Through kneading with water, builders mold 200-millimeter- (8-inch-) diameter laterite balls, creating five layers of up to 600 millimeters (24 inches) in height each and covered with palm leaves. Each individual layer is leveled and allowed to dry before adding another; openings for windows and doors are also noted using pieces of fan palm as lintels. After the last laterite course, builders make holes at 600-millimeter intervals at the top using posts of Parkia biglobosa as structural supports for the roofs. For flat roofs, builders use mud, but for pitched roofs use grass and palm fronds constructed by tying smaller pieces of stick and bamboo to main timber rafters with raffia or twine.

Wattle and Daub construction; via Wikimedia

Wattle and Daub

This construction technique is predominant in the rainforest zones with slight variations to account for shifts in humidity, rainfall and termite presence. Builders begin by marking out the desired building form with pegs and strings on the compacted laterite surface before creating circular dugouts (footings) at regular intervals along the form.

Builders then insert wooden posts into individual footings, adding stones rammed together to increase stability. Within this framework, builders craft a woven lattice of horizontal and vertical branches or wood posts. From there, builders add a palm thatch roof and finish by molding wet laterite balls and pressing the mix onto the lattice surface at a thickness ranging from 6 to 9 inches.

Timber-framed home; via OMG Digital

Timber-framed construction

Deployed in both coastal and forest belts, this technique follows a similar procedure to wattle and daub. The vertical wooden posts here tend to have larger bases and have forked ends at its top; narrower beams are then placed on the ends and fastened with raffia or bark twine.

In between this framework, builders then construct a grid of bamboo members in anticipation of an infill wall treatment of mud daubs or palm mats, depending on building location and function. In coastal communities, palm mats are popular, constructed from fronds of coconut branches woven into a herringbone pattern, using twine and the mats' ribbed sections to attach into the framework.

Nzulezo; via Ghana Rising

Pile dwellings

Unique to wetland and swamp communities, the best example of this vernacular architectural style is Nzulezo, a 600-person settlement 224 miles (360 kilometers) west of Ghana’s capital, Accra. Situated on Lake Tandane in Ghana’s western region, builders fully exploit the native raffia palm trees to construct the community’s distinct stilt architecture. Local builders begin by digging into the lakebed according to the dimensions of the homes before inserting thick raffia barks that rise up 5 feet from the water at regular intervals for added foundational strength.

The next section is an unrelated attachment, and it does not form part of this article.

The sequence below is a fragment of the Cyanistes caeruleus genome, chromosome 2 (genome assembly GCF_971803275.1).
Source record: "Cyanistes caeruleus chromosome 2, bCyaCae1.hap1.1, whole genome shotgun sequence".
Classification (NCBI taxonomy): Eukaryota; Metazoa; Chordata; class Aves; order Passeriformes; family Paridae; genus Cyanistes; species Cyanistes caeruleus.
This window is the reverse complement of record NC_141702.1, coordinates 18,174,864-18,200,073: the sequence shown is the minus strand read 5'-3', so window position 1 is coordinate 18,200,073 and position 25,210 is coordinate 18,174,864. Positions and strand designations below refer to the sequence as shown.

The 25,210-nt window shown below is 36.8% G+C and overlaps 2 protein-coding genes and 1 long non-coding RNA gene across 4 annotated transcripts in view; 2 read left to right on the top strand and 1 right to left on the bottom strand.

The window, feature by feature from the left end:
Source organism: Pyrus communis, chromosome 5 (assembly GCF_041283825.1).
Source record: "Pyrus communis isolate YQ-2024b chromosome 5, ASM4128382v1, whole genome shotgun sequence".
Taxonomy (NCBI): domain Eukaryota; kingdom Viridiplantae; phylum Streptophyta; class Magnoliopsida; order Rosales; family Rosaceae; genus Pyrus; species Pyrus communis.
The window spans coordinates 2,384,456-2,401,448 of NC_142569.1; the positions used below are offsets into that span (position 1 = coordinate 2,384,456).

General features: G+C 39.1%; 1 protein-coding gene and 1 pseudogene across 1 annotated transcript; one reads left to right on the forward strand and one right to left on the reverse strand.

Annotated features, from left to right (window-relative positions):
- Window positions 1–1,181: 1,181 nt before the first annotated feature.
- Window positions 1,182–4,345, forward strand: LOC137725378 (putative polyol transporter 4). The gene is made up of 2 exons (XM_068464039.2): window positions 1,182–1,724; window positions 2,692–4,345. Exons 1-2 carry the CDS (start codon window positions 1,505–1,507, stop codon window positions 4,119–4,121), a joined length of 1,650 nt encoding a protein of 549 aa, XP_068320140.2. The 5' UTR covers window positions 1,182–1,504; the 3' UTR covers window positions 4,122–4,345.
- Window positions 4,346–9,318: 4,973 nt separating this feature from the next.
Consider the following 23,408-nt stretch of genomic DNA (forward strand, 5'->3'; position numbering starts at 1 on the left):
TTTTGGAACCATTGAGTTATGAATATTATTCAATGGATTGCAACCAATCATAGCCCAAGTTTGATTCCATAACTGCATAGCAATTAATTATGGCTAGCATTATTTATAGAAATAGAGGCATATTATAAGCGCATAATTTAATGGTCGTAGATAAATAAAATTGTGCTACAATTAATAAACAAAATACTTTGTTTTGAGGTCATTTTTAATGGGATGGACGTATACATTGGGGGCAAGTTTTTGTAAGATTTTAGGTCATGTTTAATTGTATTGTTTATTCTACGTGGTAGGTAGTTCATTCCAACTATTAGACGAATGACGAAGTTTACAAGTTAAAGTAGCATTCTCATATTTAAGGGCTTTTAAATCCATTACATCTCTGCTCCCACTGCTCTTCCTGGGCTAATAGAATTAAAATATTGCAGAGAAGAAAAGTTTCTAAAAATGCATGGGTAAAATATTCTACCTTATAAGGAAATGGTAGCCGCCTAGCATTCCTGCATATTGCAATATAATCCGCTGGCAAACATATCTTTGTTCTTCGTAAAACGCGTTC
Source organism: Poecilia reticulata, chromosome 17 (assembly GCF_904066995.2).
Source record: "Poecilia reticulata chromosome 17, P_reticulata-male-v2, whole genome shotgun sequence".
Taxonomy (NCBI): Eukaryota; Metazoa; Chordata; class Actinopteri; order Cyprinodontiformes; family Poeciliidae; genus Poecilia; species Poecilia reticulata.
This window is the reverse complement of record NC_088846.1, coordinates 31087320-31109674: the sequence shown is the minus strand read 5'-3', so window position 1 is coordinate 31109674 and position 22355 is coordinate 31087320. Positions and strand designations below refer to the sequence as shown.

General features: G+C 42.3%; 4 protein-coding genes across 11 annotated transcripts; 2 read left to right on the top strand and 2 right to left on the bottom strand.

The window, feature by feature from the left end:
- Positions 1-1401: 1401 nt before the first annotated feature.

Once the foundation is secure, builders employ a post-and-beam structural logic atop the raffia barks, securing each façade with narrow, sawn raffia posts and twine while making space for windows, door frames and porches. The builders top off the structures with a ventilated double roof that collects and funnels airflow into homes in these humid conditions.

Cover image: Sirigu Huts via the Cultural Encyclopaedia


References:

Bamboo and Rattan Development Programme. “Bamboo Resources.” Accessed March 7, 2017.

Bonsi, Richard. “Adoption of Bamboo in Ghana’s Forest Products Industry: An Investigation of the Principal Exporters and Institutions.” PhD diss., Virginia Polytechnic Institute and State University, 2009.

Essienyi, Evans. “Traditional building methods in Southern Ghana.” Affordable Housing Institute Blog (2012). Accessed March 5, 2017.

Faculty of Architecture, University of Science and Technology, Kumasi. “Traditional forms of architecture in Ghana.” International Social Science Journal, published quarterly by UNESCO, Vol. XXX: 3 (1978): 449 – 476.

Ghana Team. “Nzulezo-The Ghanaian Atlantis.” MHIRT (2016).

New World Encyclopedia. “Laterite.” Last modified July 25, 2014. Accessed March 6, 2017.

Quist-Arcton, Ofeibea. “Ghana: Building From the Ground Up - With Local Earth.” AllAfrica.com (2002). Accessed March 6, 2017.

Originally published by Architizer: https://architizer.com/blog/local-materials-and-techniques-in-ghana/